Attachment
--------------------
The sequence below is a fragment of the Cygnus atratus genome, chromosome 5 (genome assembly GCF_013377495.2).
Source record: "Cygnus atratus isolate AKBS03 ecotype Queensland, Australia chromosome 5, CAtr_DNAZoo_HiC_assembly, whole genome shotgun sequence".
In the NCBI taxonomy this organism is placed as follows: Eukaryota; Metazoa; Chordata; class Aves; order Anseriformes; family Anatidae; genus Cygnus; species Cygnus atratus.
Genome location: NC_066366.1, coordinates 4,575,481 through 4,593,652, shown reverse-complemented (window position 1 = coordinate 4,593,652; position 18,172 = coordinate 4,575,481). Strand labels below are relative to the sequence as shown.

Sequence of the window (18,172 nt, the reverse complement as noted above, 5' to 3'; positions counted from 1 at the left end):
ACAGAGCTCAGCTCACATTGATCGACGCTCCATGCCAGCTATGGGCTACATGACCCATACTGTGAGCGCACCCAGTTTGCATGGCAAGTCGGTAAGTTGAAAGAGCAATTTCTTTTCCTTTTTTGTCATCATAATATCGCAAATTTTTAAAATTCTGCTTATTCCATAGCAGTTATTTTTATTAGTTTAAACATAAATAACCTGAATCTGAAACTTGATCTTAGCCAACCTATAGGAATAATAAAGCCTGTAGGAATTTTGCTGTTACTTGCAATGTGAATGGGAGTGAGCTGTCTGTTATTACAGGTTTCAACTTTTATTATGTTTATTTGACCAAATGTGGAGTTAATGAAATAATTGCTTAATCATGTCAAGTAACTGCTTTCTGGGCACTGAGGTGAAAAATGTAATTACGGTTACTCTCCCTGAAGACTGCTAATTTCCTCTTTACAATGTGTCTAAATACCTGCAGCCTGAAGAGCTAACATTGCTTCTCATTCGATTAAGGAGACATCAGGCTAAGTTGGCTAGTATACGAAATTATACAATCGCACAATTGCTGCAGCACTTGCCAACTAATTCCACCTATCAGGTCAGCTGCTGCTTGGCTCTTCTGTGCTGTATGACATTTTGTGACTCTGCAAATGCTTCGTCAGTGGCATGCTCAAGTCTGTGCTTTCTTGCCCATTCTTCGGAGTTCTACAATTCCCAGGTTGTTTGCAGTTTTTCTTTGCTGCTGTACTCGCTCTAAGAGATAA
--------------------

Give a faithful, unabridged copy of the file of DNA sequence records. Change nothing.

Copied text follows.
The sequence below is a fragment of the Cygnus atratus genome, chromosome 5 (genome assembly GCF_013377495.2).
Source record: "Cygnus atratus isolate AKBS03 ecotype Queensland, Australia chromosome 5, CAtr_DNAZoo_HiC_assembly, whole genome shotgun sequence".
In the NCBI taxonomy this organism is placed as follows: Eukaryota; Metazoa; Chordata; class Aves; order Anseriformes; family Anatidae; genus Cygnus; species Cygnus atratus.
Genome location: NC_066366.1, coordinates 4,575,481 through 4,593,652, shown reverse-complemented (window position 1 = coordinate 4,593,652; position 18,172 = coordinate 4,575,481). Strand labels below are relative to the sequence as shown.

Sequence of the window (18,172 nt, the reverse complement as noted above, 5' to 3'; positions counted from 1 at the left end):
ACAGAGCTCAGCTCACATTGATCGACGCTCCATGCCAGCTATGGGCTACATGACCCATACTGTGAGCGCACCCAGTTTGCATGGCAAGTCGGTAAGTTGAAAGAGCAATTTCTTTTCCTTTTTTGTCATCATAATATCGCAAATTTTTAAAATTCTGCTTATTCCATAGCAGTTATTTTTATTAGTTTAAACATAAATAACCTGAATCTGAAACTTGATCTTAGCCAACCTATAGGAATAATAAAGCCTGTAGGAATTTTGCTGTTACTTGCAATGTGAATGGGAGTGAGCTGTCTGTTATTACAGGTTTCAACTTTTATTATGTTTATTTGACCAAATGTGGAGTTAATGAAATAATTGCTTAATCATGTCAAGTAACTGCTTTCTGGGCACTGAGGTGAAAAATGTAATTACGGTTACTCTCCCTGAAGACTGCTAATTTCCTCTTTACAATGTGTCTAAATACCTGCAGCCTGAAGAGCTAACATTGCTTCTCATTCGATTAAGGAGACATCAGGCTAAGTTGGCTAGTATACGAAATTATACAATCGCACAATTGCTGCAGCACTTGCCAACTAATTCCACCTATCAGGTCAGCTGCTGCTTGGCTCTTCTGTGCTGTATGACATTTTGTGACTCTGCAAATGCTTCGTCAGTGGCATGCTCAAGTCTGTGCTTTCTTGCCCATTCTTCGGAGTTCTACAATTCCCAGGTTGTTTGCAGTTTTTCTTTGCTGCTGTACTCGCTCTAAGAGATAA